Located in the Northwest District, Nob Hill feels downright cosmopolitan compared to Portland’s quieter, residential neighborhoods. Nob Hill is part of the Alphabet District, where the streets are named in alphabetical order, making them easier to navigate (it’s also said this area of Portland inspired many character names for The Simpsons). The main action takes place along NW 23rd and NW 21st Avenues. 

Upscale eateries, boutiques, top-end brands, brew pubs and bars, and specialty stores share this bustling grid neighborhood. Local favorites include St. Jack for a date night and Nong’s Khao Man Gai, a Thai hotspot. There are beautiful mansions and historic apartment buildings — and practically non-existent free parking. Streets are busy with traffic and pedestrians on the move, giving this neighborhood an air of big-city bustle. 

Aerial view of the popular Ladd’s Addition neighborhood in Portland, Oregon. It’s springtime and mature trees throughout the neighborhood are full of vibrant, green leaves. The streets of the neighborhood are set at an angle, unique to Ladd’s Addition.

Homes in the garden-dotted Ladd’s Addition (Portland’s first planned neighborhood development) are pricey — nearly double the city-wide average.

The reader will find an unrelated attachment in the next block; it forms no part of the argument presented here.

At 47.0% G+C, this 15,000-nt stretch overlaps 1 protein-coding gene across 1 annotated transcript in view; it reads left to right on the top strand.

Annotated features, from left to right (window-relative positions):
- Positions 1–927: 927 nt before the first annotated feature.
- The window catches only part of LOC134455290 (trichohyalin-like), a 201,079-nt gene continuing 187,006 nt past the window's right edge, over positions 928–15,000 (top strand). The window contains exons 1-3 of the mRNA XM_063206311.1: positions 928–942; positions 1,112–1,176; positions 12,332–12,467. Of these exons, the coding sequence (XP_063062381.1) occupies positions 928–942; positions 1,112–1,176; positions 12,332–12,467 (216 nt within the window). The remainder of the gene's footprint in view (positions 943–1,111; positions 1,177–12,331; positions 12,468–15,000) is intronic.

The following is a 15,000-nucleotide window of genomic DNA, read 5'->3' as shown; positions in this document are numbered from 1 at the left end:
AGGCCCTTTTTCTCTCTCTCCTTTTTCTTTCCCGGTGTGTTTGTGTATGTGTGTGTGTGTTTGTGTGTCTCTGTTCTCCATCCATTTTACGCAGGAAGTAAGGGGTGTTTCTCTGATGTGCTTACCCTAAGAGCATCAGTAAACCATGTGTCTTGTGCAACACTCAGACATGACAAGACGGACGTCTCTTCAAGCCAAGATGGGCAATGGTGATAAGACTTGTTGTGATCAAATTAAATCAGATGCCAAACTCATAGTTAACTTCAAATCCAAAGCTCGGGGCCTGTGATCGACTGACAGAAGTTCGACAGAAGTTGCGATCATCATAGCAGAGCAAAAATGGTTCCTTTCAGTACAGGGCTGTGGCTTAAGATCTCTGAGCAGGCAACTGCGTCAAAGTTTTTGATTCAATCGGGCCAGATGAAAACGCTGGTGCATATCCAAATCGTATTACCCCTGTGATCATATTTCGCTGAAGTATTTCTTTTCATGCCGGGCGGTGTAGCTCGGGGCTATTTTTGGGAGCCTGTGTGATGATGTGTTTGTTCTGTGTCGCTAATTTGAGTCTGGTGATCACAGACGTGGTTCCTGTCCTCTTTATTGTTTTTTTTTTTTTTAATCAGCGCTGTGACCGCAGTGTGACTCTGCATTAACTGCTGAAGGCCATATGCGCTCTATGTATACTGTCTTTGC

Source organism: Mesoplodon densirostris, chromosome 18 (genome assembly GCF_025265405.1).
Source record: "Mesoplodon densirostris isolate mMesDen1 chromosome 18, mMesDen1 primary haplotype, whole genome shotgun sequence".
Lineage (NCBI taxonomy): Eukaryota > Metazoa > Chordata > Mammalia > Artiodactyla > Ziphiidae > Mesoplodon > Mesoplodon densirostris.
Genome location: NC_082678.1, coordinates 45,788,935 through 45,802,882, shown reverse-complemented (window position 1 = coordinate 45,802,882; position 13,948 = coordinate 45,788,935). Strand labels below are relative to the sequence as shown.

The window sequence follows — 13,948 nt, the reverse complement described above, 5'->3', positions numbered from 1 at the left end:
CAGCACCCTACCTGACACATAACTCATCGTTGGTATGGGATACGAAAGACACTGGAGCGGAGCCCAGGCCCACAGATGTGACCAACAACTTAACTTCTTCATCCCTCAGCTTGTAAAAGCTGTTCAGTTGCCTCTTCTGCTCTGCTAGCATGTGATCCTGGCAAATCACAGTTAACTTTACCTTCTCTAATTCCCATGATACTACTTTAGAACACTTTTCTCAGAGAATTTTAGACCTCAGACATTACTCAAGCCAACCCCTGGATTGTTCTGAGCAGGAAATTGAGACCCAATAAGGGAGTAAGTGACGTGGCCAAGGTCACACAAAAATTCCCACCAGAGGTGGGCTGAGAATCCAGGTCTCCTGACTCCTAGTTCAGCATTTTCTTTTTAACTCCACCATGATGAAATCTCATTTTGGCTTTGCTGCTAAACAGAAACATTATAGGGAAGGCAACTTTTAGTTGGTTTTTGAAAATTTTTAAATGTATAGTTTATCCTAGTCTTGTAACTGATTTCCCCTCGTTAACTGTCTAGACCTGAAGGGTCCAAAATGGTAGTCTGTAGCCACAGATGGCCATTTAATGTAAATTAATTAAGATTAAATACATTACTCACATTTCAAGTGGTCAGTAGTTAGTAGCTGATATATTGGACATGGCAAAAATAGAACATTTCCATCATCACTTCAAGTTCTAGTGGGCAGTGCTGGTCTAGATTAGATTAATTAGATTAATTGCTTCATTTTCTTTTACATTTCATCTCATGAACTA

(Source: Sara Ferneau via Facebook)

9. Ladd’s Addition

  • Average rent (one-bedroom): $1,625
  • Average home value: $685,200
  • Great for: Families, idyllic scenery, quiet residential vibes, large historic homes

It’s easy to spot Ladd’s Addition on any city map. Wedged between Buckman and Hosford-Abernethy, the neighborhood looks like an “X marks the spot.” Streets here have a diagonal layout (instead of a grid), and locals joke about how easy it is to get lost. The neighborhood itself is almost entirely residential, so you’ll have to venture out a bit if you want to visit nearby restaurants, shops, and grocery stores. But be sure to stop in at The High Dive, which bills itself as a neighborhood dive bar — in the best possible way.